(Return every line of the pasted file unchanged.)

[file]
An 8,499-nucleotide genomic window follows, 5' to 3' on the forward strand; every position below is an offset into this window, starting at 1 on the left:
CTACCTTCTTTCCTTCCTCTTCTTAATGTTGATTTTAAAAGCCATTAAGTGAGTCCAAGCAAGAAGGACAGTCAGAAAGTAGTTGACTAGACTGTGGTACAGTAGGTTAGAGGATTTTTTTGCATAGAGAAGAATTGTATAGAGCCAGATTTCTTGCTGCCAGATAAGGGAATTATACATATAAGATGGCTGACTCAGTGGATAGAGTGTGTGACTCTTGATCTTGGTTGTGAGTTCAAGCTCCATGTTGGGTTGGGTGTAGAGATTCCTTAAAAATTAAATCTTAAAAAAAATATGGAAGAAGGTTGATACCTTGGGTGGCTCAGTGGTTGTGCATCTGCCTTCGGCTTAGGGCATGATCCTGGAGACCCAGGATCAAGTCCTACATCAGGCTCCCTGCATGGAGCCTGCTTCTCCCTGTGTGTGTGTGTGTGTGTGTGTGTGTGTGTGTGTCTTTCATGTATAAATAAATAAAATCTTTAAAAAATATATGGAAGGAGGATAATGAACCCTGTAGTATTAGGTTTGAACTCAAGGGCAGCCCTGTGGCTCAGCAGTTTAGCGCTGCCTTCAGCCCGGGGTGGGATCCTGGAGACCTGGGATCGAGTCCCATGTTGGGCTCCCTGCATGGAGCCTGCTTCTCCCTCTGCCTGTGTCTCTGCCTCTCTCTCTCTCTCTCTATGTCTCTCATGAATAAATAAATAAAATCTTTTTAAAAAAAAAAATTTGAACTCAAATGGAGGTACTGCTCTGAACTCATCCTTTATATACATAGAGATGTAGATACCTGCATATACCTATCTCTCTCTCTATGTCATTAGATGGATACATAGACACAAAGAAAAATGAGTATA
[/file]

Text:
An 8,499-nucleotide genomic window follows, 5' to 3' on the forward strand; every position below is an offset into this window, starting at 1 on the left:
CTACCTTCTTTCCTTCCTCTTCTTAATGTTGATTTTAAAAGCCATTAAGTGAGTCCAAGCAAGAAGGACAGTCAGAAAGTAGTTGACTAGACTGTGGTACAGTAGGTTAGAGGATTTTTTTGCATAGAGAAGAATTGTATAGAGCCAGATTTCTTGCTGCCAGATAAGGGAATTATACATATAAGATGGCTGACTCAGTGGATAGAGTGTGTGACTCTTGATCTTGGTTGTGAGTTCAAGCTCCATGTTGGGTTGGGTGTAGAGATTCCTTAAAAATTAAATCTTAAAAAAAATATGGAAGAAGGTTGATACCTTGGGTGGCTCAGTGGTTGTGCATCTGCCTTCGGCTTAGGGCATGATCCTGGAGACCCAGGATCAAGTCCTACATCAGGCTCCCTGCATGGAGCCTGCTTCTCCCTGTGTGTGTGTGTGTGTGTGTGTGTGTGTGTGTGTCTTTCATGTATAAATAAATAAAATCTTTAAAAAATATATGGAAGGAGGATAATGAACCCTGTAGTATTAGGTTTGAACTCAAGGGCAGCCCTGTGGCTCAGCAGTTTAGCGCTGCCTTCAGCCCGGGGTGGGATCCTGGAGACCTGGGATCGAGTCCCATGTTGGGCTCCCTGCATGGAGCCTGCTTCTCCCTCTGCCTGTGTCTCTGCCTCTCTCTCTCTCTCTCTATGTCTCTCATGAATAAATAAATAAAATCTTTTTAAAAAAAAAAATTTGAACTCAAATGGAGGTACTGCTCTGAACTCATCCTTTATATACATAGAGATGTAGATACCTGCATATACCTATCTCTCTCTCTATGTCATTAGATGGATACATAGACACAAAGAAAAATGAGTATA